The design of this garden reflects Croatian history and culture. The lower plaza signifies Croatian folklore because it is formed like a licitar, a heart-shaped cake dating to the Middle Ages that is made from honey dough and wax. The licitar, a symbol of Croatia’s capital Zagreb, is made for special occasions. Many use licitars as ornaments on their Christmas trees and many will also give a licitar to someone on Valentine’s Day. The lower level also contains a 350-pound statue titled “Immigrant Mother.” Cleveland sculptor, Joseph Turkaly, was an immigrant from Croatia and wanted to create a statue that embodied the immigrant experience when he was an art teacher at Gilmour Academy, so he created this sculpture in 1985. The immigrant mother statue in the Croatian Cultural Gardens is not the only immigrant mother statue he has commissioned; there are immigrant statues he sculpted in Toronto, Canada; Buenos Aires, Argentina; Zagreb, Croatia; and in front of his Cleveland Heights home. There is text on the statue that is in Croatia’s original language Glagoltic and it states, “Dedicated to all the immigrant mothers who brought their families to America seeking freedom and a new life. Erected by the Croatian community of Greater Cleveland.” Furthermore, this statue contains a Croatian shield (Grb) and has a Croatian interlace pattern (Pletar) that represents the holy Trinity.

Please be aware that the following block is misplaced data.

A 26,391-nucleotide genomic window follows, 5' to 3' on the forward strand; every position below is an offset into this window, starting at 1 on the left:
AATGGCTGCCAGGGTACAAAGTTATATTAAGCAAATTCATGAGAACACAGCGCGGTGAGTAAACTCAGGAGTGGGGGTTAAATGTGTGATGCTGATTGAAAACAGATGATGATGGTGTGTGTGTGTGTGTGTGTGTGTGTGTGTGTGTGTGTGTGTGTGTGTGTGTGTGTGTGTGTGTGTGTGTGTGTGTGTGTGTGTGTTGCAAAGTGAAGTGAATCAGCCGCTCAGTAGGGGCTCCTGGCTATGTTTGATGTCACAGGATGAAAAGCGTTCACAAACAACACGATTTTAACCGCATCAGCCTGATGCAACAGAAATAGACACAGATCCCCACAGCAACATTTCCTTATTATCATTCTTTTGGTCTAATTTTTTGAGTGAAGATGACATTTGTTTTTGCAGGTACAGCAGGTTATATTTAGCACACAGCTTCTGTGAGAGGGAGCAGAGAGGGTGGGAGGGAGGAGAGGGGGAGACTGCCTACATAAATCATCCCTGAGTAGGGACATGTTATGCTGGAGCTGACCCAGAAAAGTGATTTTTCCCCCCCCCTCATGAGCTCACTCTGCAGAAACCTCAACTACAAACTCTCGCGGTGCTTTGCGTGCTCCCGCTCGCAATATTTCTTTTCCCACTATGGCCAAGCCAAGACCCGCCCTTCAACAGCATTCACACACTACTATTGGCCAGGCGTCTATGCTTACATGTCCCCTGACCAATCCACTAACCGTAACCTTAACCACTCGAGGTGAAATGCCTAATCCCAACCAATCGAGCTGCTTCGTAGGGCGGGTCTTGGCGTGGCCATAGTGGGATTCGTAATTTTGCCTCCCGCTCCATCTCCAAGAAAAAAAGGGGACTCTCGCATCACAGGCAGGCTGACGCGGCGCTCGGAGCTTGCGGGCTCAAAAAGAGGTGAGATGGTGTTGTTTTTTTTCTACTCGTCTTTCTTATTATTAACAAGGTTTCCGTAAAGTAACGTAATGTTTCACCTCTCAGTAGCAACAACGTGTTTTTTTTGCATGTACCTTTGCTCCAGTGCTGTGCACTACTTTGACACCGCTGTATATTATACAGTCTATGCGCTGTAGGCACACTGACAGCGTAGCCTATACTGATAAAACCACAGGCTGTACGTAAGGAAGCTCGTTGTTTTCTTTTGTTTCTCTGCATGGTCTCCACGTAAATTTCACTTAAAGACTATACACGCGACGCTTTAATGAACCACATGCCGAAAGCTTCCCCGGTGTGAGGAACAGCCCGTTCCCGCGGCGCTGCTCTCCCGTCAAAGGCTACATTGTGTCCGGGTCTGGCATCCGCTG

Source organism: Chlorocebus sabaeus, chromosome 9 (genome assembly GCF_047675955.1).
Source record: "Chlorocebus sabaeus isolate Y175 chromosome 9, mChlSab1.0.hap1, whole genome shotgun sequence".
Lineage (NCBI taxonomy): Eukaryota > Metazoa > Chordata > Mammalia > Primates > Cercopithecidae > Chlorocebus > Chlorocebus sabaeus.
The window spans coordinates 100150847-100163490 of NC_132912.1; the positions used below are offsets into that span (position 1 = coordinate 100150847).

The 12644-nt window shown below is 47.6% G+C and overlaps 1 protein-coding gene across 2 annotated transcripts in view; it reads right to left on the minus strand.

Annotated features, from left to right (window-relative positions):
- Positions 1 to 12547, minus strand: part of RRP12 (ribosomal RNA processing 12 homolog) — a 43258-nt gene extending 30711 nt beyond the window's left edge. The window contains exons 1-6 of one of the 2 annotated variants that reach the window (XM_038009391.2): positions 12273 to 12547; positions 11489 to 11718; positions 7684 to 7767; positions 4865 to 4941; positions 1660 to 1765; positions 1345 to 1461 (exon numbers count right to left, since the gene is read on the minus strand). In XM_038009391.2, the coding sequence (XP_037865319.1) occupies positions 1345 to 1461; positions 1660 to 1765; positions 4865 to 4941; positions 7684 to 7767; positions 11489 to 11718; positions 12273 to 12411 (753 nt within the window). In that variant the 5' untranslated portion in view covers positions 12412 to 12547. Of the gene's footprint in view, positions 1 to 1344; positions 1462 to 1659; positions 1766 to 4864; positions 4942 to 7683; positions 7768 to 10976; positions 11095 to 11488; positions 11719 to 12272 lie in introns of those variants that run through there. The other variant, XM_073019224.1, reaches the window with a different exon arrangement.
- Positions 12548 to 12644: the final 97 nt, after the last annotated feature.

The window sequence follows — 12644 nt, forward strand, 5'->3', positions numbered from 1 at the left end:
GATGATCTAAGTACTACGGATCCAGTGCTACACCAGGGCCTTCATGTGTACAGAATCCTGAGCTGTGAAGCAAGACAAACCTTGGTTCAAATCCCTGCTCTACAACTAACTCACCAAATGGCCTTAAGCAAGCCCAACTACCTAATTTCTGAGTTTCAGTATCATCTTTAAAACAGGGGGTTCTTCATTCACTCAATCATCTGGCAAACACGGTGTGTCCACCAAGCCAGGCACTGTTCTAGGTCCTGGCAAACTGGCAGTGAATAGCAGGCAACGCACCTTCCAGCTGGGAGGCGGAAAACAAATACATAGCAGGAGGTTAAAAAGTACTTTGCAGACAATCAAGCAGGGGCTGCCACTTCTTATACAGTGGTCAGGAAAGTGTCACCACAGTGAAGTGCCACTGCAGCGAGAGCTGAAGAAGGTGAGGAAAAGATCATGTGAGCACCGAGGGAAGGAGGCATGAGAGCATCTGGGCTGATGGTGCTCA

Moreover, there is an upper level to the garden that is conducive to gatherings due to its standard plaza shape. This level holds a baptismal font that illustrates when Croatia converted to Christianity and it replicates Prince Višeslav’s baptismal font. The American Croatian Women’s Club donated the six-sided font with the carved cross symbolizing the coming resurrection of Jesus. The font bears an inscription: “This font receives the weak to enlighten them. Here they are purged of their sins which they received from their first parents, to become Christians, salutary [sic] confessing the Eternal Trinity. This work was skillfully made by priest John at the time of Prince Višeslav, out of piety but to honor Saint John the Baptist, to mediate for him and his protégé.” This font was consecrated by Catholic priest Mirko Hladni of St. Paul’s Church on August 10, 2014, with Cleveland Mayor Frank Jackson in front of a crowd who came to see the garden. To connect this garden with Croatia even further, six benches were installed that were forged from Croatian Brac stone. The waterfall that flows from the upper to the lower level is meant to reflect of Croatia’s numerous waterfalls, such as Krka Falls and Plitvice Lake.
The Croatian Cultural Garden is a perfect representation of Croatia’s distinct history and reflects the strength that many Croatian immigrants had when immigrating to America. Their unique heritage is celebrated in these gardens because Croatians have been in Cleveland for over a hundred years. Croatia may be thousands of miles away from the Croatian Cultural Gardens, but anyone who visits this site today will feel a connection to Croatia that is undeniable.